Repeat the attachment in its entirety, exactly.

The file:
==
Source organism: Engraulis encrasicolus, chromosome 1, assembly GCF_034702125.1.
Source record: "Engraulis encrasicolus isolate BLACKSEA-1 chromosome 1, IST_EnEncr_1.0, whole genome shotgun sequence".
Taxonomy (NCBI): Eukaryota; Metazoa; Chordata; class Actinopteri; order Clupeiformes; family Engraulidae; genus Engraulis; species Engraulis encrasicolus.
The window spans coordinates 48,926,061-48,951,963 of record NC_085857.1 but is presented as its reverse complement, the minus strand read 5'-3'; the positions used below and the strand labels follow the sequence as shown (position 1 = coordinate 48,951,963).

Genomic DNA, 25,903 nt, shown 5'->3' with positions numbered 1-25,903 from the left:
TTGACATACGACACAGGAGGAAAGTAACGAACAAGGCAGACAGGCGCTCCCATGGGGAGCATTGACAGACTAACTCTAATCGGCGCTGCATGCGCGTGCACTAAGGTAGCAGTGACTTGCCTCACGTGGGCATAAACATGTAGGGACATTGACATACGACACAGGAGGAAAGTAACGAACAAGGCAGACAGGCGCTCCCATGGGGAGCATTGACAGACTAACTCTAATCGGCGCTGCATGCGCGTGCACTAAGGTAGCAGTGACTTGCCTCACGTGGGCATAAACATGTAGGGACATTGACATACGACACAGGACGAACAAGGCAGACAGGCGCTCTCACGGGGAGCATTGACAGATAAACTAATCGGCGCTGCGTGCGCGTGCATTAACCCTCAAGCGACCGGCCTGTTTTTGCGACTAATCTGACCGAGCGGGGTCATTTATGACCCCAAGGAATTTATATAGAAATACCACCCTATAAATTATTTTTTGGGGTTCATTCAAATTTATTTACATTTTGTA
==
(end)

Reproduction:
Source organism: Engraulis encrasicolus, chromosome 1, assembly GCF_034702125.1.
Source record: "Engraulis encrasicolus isolate BLACKSEA-1 chromosome 1, IST_EnEncr_1.0, whole genome shotgun sequence".
Taxonomy (NCBI): Eukaryota; Metazoa; Chordata; class Actinopteri; order Clupeiformes; family Engraulidae; genus Engraulis; species Engraulis encrasicolus.
The window spans coordinates 48,926,061-48,951,963 of record NC_085857.1 but is presented as its reverse complement, the minus strand read 5'-3'; the positions used below and the strand labels follow the sequence as shown (position 1 = coordinate 48,951,963).

Genomic DNA, 25,903 nt, shown 5'->3' with positions numbered 1-25,903 from the left:
TTGACATACGACACAGGAGGAAAGTAACGAACAAGGCAGACAGGCGCTCCCATGGGGAGCATTGACAGACTAACTCTAATCGGCGCTGCATGCGCGTGCACTAAGGTAGCAGTGACTTGCCTCACGTGGGCATAAACATGTAGGGACATTGACATACGACACAGGAGGAAAGTAACGAACAAGGCAGACAGGCGCTCCCATGGGGAGCATTGACAGACTAACTCTAATCGGCGCTGCATGCGCGTGCACTAAGGTAGCAGTGACTTGCCTCACGTGGGCATAAACATGTAGGGACATTGACATACGACACAGGACGAACAAGGCAGACAGGCGCTCTCACGGGGAGCATTGACAGATAAACTAATCGGCGCTGCGTGCGCGTGCATTAACCCTCAAGCGACCGGCCTGTTTTTGCGACTAATCTGACCGAGCGGGGTCATTTATGACCCCAAGGAATTTATATAGAAATACCACCCTATAAATTATTTTTTGGGGTTCATTCAAATTTATTTACATTTTGTA